In a study published in Nature, Monica Driscoll, distinguished professor of molecular biology and biochemistry, School of Arts and Sciences, and her team, found that while healthy neurons should be able to sort out and rid brain cells of toxic proteins and damaged cell structures without causing problems, laboratory findings indicate that it does not always occur.
These findings, Driscoll said, could have major implications for neurological disease in humans and could possibly be the way that disease can spread in the brain.
“Normally the process of throwing out this trash would be a good thing,” said Driscoll. “But we think with neurodegenerative diseases like Alzheimer’s and Parkinson’s there might be a mismanagement of this very important process that is supposed to protect neurons but, instead, is doing harm to neighbor cells.”
“What we found out could be compared to a person collecting trash and putting it outside for garbage day,” said Driscoll. “They actively select and sort the trash from the good stuff, but if it’s not picked up, the garbage can cause real problems.”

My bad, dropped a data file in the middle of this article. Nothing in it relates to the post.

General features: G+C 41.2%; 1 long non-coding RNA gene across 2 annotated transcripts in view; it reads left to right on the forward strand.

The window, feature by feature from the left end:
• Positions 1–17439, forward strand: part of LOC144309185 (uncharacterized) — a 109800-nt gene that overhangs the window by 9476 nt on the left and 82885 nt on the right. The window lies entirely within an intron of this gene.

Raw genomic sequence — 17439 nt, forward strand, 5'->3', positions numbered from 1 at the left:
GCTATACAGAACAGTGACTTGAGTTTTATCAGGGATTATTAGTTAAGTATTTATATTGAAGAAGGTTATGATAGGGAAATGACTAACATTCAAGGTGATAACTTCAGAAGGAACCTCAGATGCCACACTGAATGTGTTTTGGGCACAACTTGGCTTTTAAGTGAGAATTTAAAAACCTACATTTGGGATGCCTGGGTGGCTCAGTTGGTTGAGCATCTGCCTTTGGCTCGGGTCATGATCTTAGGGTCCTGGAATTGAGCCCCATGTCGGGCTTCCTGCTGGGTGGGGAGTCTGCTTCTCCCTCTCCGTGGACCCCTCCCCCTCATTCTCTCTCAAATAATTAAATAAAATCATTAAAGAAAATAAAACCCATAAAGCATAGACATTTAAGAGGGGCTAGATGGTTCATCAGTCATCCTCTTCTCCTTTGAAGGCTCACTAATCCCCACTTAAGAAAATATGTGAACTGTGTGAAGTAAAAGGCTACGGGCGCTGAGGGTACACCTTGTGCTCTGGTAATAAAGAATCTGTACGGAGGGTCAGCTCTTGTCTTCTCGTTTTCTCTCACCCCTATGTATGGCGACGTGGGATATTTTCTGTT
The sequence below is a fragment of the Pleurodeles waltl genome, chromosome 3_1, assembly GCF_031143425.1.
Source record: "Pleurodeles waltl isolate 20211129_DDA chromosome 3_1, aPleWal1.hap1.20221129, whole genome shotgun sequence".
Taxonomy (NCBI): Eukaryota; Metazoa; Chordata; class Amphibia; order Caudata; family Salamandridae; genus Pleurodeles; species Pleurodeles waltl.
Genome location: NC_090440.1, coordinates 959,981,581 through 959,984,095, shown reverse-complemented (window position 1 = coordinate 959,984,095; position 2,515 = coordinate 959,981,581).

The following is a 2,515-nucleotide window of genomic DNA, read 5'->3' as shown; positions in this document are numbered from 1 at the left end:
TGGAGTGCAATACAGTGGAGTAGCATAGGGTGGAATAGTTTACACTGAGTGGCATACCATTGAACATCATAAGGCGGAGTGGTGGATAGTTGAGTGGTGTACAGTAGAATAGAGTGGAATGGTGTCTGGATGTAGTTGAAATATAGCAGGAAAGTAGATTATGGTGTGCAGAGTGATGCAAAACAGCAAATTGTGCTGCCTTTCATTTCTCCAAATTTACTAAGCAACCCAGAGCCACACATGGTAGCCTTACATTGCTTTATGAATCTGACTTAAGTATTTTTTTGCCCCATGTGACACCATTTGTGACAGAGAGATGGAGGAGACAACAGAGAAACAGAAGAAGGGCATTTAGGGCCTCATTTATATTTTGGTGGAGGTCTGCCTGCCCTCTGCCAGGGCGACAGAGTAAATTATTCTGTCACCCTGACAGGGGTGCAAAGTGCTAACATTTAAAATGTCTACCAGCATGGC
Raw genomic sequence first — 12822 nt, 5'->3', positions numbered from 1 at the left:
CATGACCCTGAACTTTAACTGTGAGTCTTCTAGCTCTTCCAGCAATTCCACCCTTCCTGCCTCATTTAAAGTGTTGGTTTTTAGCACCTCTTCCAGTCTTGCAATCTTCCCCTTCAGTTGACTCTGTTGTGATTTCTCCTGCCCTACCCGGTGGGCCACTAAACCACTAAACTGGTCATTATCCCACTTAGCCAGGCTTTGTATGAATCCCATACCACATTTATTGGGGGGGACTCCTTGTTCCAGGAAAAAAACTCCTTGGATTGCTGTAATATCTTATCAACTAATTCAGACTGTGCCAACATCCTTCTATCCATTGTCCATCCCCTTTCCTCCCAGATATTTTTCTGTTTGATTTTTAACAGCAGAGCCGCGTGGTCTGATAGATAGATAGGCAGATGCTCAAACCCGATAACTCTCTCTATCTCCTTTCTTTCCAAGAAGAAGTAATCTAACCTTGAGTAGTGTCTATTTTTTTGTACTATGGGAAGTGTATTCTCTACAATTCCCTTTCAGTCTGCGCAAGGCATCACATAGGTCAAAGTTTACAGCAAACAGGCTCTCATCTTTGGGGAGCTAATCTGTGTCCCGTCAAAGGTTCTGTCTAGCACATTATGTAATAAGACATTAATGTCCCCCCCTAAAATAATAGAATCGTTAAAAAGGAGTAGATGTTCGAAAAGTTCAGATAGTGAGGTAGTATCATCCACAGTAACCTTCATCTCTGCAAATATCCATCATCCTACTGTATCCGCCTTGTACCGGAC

Working with the transparent roundworm, known as the C. elegans, which are similar in molecular form, function and genetics to those of humans, Driscoll and her team discovered that the worms — which have a lifespan of about three weeks — had an external garbage removal mechanism and were disposing these toxic proteins outside the cell as well.
Ilija Melentijevic, a graduate student in Driscoll’s laboratory and the lead author of the study, realized what was occurring when he observed a small cloud-like, bright blob forming outside of the cell in some of the worms.
Over two years, he counted and monitored their production and degradation in single still images until finally he caught one in mid-formation.
“They were very dynamic,” said Melentijevic, an undergraduate student at the time who spent three nights in the lab taking photos of the process viewed through a microscope every 15 minutes. “You couldn't see them often, and when they did occur, they were gone the next day.”
Research using roundworms has provided scientists with important information on aging, which would be difficult to conduct in people and other organisms that have long life spans.
In the newly published study, the Rutgers team found that roundworms engineered to produce human disease proteins associated with Huntington’s disease and Alzheimer’s, threw out more trash consisting of these neurodegenerative toxic materials.
While neighboring cells degraded some of the material, more distant cells scavenged other portions of the diseased proteins.
“These findings are significant,” said Driscoll. “The work in the little worm may open the door to much needed new approaches to addressing neurodegeneration and diseases like Alzheimer's and Parkinson's.”